Health Issues in Rhode Island

Ensuring that Rhode Island’s children and youth have excellent physical, oral, and mental health is critical for success at all stages of development. Health impacts child well-being in all aspects, including success in school, meeting developmental milestones, and reaching their fullest potential.

Health Issues IllustrationA child’s health is strongly affected by the family and community environment in which he or she lives, learns and plays; as well as by access to high-quality health care, high-quality early learning and educational opportunities, and nurturing relationships with parents and other adults. Health insurance and health care are critical to a child's health, to prevent or treat health problems, and to and educate families about health issues.

It is also important for pregnant women to have regular medical care for the health of both the mother and baby. Early prenatal care can identify and treat health problems, impact healthy behaviors, and result in healthy fetal development and continued health through infancy.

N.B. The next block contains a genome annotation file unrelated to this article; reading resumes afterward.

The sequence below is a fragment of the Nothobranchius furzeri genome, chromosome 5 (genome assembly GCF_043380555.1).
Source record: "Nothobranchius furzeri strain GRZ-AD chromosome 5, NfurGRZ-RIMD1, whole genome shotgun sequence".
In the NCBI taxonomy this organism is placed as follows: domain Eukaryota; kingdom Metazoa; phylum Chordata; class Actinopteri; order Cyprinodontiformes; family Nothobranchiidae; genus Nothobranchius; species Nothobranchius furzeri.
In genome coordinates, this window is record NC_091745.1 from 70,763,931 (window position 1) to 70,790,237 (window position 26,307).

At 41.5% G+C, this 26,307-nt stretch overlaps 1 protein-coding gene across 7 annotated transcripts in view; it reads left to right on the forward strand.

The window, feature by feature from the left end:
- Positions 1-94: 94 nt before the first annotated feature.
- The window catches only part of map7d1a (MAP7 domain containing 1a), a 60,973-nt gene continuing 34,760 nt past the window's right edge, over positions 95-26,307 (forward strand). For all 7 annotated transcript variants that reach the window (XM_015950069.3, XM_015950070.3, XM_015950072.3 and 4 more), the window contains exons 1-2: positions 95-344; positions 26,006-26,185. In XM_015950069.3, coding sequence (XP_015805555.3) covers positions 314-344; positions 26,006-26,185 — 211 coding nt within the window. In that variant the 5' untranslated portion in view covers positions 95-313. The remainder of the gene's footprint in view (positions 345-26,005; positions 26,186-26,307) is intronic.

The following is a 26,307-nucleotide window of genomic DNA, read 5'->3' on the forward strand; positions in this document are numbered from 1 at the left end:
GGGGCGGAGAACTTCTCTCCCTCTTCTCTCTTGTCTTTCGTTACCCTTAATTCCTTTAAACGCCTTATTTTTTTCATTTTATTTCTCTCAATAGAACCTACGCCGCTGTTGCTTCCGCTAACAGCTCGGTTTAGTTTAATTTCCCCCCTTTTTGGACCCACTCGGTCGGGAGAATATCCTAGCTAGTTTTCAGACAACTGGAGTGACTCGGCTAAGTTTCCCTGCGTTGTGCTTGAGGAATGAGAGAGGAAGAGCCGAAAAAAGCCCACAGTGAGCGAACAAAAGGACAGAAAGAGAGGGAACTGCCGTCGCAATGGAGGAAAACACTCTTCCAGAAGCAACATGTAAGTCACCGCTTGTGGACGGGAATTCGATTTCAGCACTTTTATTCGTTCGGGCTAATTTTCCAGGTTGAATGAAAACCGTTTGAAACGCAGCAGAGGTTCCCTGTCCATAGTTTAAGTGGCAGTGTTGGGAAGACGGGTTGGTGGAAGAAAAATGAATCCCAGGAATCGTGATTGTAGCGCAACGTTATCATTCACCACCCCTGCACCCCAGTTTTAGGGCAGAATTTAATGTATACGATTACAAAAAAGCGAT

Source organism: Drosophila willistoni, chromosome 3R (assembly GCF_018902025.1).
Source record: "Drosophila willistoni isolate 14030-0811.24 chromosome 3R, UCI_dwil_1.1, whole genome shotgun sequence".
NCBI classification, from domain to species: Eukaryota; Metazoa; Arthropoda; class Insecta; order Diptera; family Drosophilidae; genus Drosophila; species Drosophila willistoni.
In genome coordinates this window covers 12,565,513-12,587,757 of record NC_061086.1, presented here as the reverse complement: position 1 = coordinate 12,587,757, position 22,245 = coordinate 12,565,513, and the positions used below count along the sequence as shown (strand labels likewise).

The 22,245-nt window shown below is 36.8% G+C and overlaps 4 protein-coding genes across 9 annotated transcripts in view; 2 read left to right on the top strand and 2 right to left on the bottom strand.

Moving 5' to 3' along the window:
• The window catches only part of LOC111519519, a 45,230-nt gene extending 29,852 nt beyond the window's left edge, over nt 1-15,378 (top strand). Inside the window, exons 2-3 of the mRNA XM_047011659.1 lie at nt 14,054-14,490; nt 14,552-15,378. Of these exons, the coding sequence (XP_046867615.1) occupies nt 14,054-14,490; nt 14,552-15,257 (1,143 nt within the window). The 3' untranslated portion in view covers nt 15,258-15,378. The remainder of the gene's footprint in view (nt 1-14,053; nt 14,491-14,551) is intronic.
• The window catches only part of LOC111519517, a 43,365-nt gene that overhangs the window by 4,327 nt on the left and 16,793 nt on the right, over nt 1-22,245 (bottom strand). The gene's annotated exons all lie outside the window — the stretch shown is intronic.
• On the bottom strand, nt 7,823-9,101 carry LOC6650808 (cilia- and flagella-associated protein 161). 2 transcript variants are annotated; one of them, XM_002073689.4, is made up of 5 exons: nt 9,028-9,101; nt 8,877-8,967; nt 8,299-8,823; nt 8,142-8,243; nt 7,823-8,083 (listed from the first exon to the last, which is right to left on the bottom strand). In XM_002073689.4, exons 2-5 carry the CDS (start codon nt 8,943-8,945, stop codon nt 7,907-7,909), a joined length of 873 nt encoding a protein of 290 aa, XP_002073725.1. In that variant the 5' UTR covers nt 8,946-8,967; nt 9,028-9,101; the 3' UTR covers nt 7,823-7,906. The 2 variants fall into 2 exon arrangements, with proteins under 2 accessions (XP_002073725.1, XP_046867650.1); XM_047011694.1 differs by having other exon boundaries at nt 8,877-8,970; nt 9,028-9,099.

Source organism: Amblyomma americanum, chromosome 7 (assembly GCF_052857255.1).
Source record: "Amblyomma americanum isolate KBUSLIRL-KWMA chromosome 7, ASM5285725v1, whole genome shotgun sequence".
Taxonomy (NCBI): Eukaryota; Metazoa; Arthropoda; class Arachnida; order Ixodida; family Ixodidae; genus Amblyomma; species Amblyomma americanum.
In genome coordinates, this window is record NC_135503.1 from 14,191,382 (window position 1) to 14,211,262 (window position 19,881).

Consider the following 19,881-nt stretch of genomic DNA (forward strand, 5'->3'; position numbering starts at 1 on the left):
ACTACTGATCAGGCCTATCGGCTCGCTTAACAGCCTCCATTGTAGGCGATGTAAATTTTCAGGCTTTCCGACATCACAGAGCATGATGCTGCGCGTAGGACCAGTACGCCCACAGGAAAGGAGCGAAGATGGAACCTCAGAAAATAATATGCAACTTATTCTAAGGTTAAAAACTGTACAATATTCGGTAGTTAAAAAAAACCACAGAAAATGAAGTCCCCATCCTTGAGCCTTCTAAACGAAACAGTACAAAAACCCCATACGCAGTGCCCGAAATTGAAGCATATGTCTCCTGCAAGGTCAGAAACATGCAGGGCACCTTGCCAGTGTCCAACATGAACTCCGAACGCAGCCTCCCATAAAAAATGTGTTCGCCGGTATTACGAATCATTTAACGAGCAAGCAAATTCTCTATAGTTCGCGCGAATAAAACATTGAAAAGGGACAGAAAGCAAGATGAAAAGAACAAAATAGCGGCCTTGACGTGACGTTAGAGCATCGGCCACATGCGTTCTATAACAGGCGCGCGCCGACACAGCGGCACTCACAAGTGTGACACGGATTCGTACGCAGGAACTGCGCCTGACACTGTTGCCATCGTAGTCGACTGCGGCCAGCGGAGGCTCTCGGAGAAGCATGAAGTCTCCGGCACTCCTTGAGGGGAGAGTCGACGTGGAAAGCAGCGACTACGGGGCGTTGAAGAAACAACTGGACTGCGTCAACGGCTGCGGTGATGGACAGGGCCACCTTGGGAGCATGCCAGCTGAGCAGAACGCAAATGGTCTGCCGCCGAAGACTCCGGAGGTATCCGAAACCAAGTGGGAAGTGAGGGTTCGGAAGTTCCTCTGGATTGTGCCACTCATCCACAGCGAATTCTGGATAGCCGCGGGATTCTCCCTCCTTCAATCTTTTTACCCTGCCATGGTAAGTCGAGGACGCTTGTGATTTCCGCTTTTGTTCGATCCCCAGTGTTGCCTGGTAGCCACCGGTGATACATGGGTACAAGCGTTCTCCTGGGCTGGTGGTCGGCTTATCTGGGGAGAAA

Our Publications

Factbook Indicators

Health Fact Sheet Series

Issue Briefs and Policy Briefs

  • Children's Mental Health in Rhode Island, October 2022
    Mental health in childhood and adolescence is defined as reaching expected developmental, cognitive, social, and emotional milestones and the ability to use effective coping skills. Mental health influences children’s physical health as well as their behavior at home, in school, and in the community. Mental health conditions can impair daily functioning, prevent or affect academic achievement, increase involvement with the juvenile justice and child welfare systems, result in high treatment costs, diminish family incomes, and increase the risk for suicide. This publication discusses the data and research about children's mental health, and offers recommendations for improving the behavioral care system and supporting families.